Size Matters

It’s hard to describe how vast Alaska is and, truthfully, even with living here the concept is still difficult to put into words.  Seward’s Folly turned out to be a really good buy.  In 1867, William H. Seward, US Secretary of State, purchased 586,412 square miles of land for $7,200,000, or about two cents per acre.  Generally, the purchase was approved, but those opposed called it Seward’s Folly that over time has proven to be a wise purchase.

Those half a million plus square miles sprawl from the Arctic to the Bering Sea and is  surrounded by water on three sides by water with lakes, rivers, marshes, and waterfalls everywhere inland.  Alaskans, both native and transients, live on only one percent of the land, a state which is so large it could hold Texas twice.  If you were to use the same population density of Alaska for Manhattan, only fourteen people would live there.

Containing 1/5  the land mass of the remaining United States, it has so much waterfront that it accounts for forty percent of the nation’s entire waterfront.  Flying from the Aleutian Islands, located in extreme western Alaska, to British Columbia, Canada, which lies on Alaska’s eastern border, would be the same as flying from Los Angeles to New York.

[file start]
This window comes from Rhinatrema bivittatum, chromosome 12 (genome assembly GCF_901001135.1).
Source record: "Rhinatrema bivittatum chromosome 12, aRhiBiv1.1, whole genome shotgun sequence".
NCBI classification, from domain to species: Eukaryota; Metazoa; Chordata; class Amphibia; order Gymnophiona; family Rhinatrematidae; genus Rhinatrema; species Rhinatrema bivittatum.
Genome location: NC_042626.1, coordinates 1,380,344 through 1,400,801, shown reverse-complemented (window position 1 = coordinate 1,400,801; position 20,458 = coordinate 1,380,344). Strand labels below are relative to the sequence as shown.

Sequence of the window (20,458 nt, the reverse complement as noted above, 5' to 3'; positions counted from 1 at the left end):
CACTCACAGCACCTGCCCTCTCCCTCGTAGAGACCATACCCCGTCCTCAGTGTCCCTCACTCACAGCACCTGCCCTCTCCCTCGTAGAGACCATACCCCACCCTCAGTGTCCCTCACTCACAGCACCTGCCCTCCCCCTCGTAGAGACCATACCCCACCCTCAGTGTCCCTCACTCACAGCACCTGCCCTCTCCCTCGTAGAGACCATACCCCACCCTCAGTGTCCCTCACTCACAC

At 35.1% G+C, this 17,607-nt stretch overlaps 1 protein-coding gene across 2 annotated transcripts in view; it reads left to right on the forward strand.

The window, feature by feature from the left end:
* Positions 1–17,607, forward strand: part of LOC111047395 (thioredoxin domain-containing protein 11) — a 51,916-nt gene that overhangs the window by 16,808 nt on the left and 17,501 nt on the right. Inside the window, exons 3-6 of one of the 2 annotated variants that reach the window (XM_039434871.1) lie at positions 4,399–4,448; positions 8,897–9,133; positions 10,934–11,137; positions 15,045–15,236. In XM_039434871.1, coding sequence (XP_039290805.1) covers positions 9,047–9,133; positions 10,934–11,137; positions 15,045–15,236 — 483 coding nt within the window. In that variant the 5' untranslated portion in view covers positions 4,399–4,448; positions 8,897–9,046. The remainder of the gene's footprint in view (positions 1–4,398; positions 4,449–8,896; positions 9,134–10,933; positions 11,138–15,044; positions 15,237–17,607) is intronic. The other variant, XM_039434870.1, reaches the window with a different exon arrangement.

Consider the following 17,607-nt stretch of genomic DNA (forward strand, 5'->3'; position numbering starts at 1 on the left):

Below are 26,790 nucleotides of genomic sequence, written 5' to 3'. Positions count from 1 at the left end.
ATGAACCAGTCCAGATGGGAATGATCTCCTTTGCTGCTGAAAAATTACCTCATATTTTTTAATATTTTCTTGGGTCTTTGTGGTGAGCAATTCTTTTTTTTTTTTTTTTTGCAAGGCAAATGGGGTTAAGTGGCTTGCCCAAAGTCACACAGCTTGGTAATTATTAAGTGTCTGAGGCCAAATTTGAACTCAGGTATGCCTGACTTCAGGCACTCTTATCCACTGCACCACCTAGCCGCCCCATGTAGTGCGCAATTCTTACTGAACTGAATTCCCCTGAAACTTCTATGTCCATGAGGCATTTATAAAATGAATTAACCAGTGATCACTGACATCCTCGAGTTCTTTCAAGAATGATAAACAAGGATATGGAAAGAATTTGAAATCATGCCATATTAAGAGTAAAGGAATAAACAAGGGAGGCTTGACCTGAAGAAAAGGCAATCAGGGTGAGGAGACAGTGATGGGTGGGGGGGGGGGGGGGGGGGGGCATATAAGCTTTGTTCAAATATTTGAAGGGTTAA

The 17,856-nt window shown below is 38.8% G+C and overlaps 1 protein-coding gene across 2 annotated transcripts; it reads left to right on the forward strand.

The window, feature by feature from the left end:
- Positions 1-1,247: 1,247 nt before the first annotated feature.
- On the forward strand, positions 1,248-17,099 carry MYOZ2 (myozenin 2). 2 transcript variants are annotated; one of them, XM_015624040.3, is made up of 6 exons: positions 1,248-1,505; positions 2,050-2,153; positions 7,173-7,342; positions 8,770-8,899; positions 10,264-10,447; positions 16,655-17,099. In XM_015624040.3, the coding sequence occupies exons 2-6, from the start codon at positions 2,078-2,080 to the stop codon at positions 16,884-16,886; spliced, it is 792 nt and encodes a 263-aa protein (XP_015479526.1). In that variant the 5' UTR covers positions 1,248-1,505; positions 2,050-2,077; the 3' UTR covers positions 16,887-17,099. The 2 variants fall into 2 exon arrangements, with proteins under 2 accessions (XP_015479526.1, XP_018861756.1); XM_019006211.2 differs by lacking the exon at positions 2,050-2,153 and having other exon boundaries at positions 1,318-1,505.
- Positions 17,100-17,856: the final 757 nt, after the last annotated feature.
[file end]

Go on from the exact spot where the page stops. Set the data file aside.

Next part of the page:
There are five distinct geographical areas of Alaska, Arctic (think Barrow), Interior (think Fairbanks), Western (think Nome), South Central (think Anchorage), and South East (think Juneau).  The terrain is rough and rugged with tall, forbidding mountain ranges including Mt. McKinley, known here as Mt. Denali, which is the tallest mountain in the United States.  This isn’t a place for the faint of heart.  Okay, that’s our history lesson for today.  Class dismissed.




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